Adored by Trebiciani’s replacement, Manlio Scopigno (nicknamed ‘the philosopher’), and highly regarded by Nils Liedholm, Di Bartolomei played a number of times in the following two seasons as he bridged the gap between the Primavera and the first team before being sent out on loan to Lanerossi Vicenza. There he rediscovered Scopigno, who made him the fulcrum of his midfield. Vicenza didn’t have a good season, just avoiding relegation, but Di Bartolomei remained a starter for nearly the entire campaign. There was great expectation surrounding his potential on his return, and he played a key role in defensive midfield for Liedholm’s team in the subsequent seasons. Although Roma were struggling in the league, and nearly ended up being relegated again in 1978/79, Di Bartolomei had become a pillar of the team. His talent was obvious, and his vision on the ball legendary. From the middle of the pitch, Ago was able to pick out intricate through balls or long cross-field passes to change the dynamic of the play. He wasn’t the quickest, nor was he a goalscorer, but he had a powerful shot on him that meant he was always a danger from distance and from free kicks – not many players had the power and precision from set pieces that Ago had.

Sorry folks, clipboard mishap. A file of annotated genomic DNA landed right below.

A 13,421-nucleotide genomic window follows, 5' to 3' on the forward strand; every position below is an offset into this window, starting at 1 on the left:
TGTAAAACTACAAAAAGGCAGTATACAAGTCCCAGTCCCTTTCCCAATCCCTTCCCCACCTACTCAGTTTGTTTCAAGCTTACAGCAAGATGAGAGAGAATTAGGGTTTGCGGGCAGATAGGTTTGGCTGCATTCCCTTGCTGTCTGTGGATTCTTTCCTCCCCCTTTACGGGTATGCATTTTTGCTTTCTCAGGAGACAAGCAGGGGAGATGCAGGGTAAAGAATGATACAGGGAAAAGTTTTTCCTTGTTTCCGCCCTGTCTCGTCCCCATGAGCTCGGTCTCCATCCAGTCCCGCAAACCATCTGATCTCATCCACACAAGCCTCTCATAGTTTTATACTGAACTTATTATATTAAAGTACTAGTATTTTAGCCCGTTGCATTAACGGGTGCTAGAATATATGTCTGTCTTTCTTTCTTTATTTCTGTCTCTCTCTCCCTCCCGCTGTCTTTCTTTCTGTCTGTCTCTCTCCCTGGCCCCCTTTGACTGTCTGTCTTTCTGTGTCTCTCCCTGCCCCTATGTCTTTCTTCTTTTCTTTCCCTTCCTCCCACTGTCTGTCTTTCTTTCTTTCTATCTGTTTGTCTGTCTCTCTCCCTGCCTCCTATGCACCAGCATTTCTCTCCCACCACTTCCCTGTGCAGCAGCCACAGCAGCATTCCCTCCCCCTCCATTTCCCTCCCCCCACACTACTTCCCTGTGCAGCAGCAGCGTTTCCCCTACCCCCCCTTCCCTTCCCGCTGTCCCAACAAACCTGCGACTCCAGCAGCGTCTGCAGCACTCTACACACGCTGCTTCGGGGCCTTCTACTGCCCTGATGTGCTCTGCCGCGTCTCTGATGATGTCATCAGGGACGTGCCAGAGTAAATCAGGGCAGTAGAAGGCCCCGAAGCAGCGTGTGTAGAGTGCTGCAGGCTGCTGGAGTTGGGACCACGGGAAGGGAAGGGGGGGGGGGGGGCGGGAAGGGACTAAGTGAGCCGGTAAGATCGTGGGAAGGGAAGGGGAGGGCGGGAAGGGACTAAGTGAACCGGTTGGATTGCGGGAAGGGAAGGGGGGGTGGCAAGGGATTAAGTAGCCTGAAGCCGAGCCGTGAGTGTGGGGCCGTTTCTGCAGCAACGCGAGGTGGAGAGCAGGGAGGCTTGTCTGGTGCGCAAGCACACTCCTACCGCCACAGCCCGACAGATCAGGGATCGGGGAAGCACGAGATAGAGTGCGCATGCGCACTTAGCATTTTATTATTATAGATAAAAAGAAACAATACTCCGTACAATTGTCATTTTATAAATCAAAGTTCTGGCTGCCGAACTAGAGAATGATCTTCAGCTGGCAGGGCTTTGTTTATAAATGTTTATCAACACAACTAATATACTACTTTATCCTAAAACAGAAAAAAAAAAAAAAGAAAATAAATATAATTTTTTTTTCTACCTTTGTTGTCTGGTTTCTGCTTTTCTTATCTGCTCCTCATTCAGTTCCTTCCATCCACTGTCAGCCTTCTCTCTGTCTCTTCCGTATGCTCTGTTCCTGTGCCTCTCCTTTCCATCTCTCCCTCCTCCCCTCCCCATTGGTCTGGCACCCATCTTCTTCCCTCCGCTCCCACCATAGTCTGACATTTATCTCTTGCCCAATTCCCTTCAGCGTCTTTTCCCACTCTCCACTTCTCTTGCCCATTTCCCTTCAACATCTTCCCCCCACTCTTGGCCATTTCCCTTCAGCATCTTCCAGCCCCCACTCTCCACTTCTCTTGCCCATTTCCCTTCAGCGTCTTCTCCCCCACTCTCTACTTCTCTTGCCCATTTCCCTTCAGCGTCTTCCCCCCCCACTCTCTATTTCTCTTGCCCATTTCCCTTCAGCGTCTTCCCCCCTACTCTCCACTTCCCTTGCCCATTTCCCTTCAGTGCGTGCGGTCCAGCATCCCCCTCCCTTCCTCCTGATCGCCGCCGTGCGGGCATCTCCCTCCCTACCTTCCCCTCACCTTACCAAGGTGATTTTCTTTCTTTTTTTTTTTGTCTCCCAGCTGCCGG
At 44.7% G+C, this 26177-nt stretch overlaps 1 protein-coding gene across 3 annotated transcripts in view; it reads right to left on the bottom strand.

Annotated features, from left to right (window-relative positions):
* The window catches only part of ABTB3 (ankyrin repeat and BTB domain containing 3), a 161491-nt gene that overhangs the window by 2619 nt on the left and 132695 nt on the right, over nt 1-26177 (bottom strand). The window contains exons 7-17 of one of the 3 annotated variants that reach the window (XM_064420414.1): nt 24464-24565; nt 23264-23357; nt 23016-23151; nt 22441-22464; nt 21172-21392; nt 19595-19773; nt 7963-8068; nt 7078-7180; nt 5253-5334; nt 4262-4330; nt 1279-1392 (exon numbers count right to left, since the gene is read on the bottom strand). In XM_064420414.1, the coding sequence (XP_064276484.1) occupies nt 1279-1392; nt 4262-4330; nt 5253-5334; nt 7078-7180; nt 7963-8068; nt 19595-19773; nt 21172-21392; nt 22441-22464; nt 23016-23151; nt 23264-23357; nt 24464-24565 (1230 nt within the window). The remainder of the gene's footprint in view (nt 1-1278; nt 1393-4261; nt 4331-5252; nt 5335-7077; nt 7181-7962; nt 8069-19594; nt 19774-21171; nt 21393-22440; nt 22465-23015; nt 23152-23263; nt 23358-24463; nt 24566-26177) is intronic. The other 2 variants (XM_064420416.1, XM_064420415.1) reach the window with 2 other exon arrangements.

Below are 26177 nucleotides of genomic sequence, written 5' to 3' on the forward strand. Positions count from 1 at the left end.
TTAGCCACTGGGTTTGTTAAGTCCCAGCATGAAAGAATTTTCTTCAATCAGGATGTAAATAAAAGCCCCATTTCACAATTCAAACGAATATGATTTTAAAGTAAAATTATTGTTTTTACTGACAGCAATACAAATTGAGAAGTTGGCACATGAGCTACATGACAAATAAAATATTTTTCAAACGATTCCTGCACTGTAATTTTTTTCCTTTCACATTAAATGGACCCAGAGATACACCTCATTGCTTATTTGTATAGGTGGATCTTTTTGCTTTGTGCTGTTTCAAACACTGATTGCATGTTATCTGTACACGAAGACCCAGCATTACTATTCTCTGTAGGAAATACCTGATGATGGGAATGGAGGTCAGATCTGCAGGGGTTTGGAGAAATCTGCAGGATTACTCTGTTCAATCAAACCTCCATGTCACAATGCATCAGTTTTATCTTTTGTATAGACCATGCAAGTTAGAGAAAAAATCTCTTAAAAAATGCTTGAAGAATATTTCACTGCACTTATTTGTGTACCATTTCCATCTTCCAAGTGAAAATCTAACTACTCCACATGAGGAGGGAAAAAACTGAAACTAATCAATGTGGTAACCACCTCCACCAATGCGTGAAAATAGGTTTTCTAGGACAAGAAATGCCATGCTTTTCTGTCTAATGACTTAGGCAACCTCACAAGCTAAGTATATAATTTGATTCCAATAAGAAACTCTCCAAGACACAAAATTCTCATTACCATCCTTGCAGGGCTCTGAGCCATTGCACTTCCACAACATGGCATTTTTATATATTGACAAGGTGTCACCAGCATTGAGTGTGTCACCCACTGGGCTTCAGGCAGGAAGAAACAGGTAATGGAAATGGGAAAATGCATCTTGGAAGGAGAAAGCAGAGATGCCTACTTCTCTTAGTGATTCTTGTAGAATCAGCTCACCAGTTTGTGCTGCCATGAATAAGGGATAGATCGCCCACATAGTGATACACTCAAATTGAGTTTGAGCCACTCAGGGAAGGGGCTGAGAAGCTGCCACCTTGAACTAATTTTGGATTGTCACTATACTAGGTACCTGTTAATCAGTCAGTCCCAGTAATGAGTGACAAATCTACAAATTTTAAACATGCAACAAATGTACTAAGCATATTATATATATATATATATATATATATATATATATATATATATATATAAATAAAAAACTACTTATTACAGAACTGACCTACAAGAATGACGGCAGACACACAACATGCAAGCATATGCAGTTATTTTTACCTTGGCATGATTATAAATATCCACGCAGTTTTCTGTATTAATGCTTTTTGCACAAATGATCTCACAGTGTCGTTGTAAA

The defining moment for Di Bartolomei came when Liedholm made the move to transform him from a midfielder into a defender – more specifically, a libero. Di Bartolomei wasn’t a defender by trade, nor did he stand out for his tackling ability, but Liedholm knew that Ago wasn’t there for his defensive abilities. If hard tackling needed to be done, Pietro Vierchowod was right alongside Di Bartolomei to win the ball back. Instead, Ago was moved further back to exploit his talent for long passes, his ability to read the play and his tactical intelligence, which allowed Roma to begin their attacking moves much earlier than they had before. It took a little while for the team to adjust, but after that the system was an overwhelming success.